Love is the answer to all questions? Not quite. She also represents quite a few. This time, psychologist and couple therapist Oskar Holzberg tells us if you can really get over a scam.
No. And maybe we should not. But a scar does not have to hurt forever.
Now in detail:
If our sweetheart loves another woman. If he pretends to write his dissertation but instead plays the day with his friends. If he sinks our fortune into derivatives, even though he has promised us nothing to risk. Then an earthquake shakes our relationship. The ground on which we thought so safe, wavers. “I never thought that could happen!” We say. Of course we know that there are affairs, deceit and lies everywhere. Why should we of all people be spared? But that’s exactly what we did not just hope for but really believed. And now we stand before the ruins of our relationship.
It’s a tough job
By cheating, we lose confidence in others, and with it the belief in the special quality of our relationship. So we lost the feeling of absolute security. The romantic fairytale castle “Togetherness” in the midst of evil reality no longer exists. The reality has us again. And now we are faced with the question of how much emotional security we can find in our relationship again. We very much trust that our partner, our partner is there for us and stands by our side. Can we heal together the binding injury that has occurred? It depends.
The hardest part is when we have had little or no security during our childhood. If we are traumatized by early losses, the fraud will tear up old wounds. That makes it harder to get back together than it already is. And it’s always hard. It is real relationship work before we can “give” trust again. Some couples do not succeed. The pain of the fraud flares up between them constantly: A message on the phone, too intense a view of the attractive table neighbor – and jealousy and mistrust break up again, everything is questioned again. The relationship threatens to break. Other couples, on the other hand, manage to integrate the fraud. They have lost the illusion of unconditional certainty, but they trust their relationship. They remain more cautious, but they also see it as their common strength that they have even mastered a major crisis together. This creates a new, different trust in each other.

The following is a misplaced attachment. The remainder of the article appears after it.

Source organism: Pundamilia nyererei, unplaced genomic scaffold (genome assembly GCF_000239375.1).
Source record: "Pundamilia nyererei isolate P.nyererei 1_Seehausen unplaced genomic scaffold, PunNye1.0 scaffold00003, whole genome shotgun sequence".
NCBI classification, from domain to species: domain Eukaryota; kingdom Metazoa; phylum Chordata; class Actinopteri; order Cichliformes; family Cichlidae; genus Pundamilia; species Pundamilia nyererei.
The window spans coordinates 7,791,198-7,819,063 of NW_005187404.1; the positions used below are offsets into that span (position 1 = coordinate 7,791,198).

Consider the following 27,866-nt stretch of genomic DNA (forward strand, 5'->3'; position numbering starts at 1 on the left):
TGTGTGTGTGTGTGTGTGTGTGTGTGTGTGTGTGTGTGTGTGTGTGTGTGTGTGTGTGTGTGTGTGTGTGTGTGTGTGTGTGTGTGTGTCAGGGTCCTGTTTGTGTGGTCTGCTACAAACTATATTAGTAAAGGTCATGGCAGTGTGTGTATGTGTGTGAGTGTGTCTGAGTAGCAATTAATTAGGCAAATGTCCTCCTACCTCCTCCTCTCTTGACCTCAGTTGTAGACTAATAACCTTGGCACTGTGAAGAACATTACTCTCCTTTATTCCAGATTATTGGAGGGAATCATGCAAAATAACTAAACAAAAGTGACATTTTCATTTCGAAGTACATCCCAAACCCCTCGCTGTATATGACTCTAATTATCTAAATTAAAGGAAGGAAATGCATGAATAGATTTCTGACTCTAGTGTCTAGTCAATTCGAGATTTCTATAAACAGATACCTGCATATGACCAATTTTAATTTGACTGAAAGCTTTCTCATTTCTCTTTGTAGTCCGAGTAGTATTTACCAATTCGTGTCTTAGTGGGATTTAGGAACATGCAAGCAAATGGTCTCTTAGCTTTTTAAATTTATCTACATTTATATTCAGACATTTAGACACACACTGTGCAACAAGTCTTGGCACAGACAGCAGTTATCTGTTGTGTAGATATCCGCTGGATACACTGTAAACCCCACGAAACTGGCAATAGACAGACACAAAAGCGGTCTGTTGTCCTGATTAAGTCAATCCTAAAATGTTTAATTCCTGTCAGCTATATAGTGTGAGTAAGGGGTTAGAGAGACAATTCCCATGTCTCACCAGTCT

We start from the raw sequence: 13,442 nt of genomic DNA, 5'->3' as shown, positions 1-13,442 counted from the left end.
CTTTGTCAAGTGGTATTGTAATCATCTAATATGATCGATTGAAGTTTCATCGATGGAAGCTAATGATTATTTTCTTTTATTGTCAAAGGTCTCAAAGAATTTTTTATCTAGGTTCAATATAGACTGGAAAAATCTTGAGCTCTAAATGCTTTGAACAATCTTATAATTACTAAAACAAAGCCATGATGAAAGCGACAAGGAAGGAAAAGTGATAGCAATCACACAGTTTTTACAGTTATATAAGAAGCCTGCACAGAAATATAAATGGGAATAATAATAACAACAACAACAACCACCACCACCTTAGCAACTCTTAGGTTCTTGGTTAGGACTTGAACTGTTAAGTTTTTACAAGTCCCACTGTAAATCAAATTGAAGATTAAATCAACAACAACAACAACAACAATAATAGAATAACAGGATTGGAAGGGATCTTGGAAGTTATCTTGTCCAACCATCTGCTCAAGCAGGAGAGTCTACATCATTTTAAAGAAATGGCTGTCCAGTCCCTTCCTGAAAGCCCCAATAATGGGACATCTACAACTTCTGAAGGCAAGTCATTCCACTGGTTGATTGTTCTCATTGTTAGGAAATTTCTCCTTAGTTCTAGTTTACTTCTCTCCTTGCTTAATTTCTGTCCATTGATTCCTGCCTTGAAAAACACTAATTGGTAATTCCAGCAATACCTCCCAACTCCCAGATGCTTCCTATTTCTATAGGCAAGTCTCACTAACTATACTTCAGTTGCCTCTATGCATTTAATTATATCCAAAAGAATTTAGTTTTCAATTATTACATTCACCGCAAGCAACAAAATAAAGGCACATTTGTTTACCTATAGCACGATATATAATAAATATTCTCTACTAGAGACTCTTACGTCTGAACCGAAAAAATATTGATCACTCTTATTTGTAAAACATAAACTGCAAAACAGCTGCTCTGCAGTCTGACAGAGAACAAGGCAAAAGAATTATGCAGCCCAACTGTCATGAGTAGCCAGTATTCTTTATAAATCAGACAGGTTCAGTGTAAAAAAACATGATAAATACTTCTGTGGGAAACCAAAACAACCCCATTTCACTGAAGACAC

Everyone handles a crisis differently
And some couples even grow on the earthquake of their relationship. For them, in fact, the happy slogan is true that crises are always opportunities for growth. The scam woke her up. You see that the breach of trust did not happen by chance, but because as a couple they were not open, not close, not intimate, not honest enough with each other. The deception becomes the trigger for intensive discussions, for a clarification, for a relationship 2.0: another, more interdependent partnership, which now has not less, but more meaning for both. But only with time will it become clear whether the scar heals well and becomes a proud sign of this relationship - or whether it hurts forever.
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Oskar Holzberg, 64, has been advising couples in his Hamburg practice for more than 20 years and repeatedly gets relationship questions. His current book is called "New Key Phrases of Love" (242 p., 20 euros, Dumont).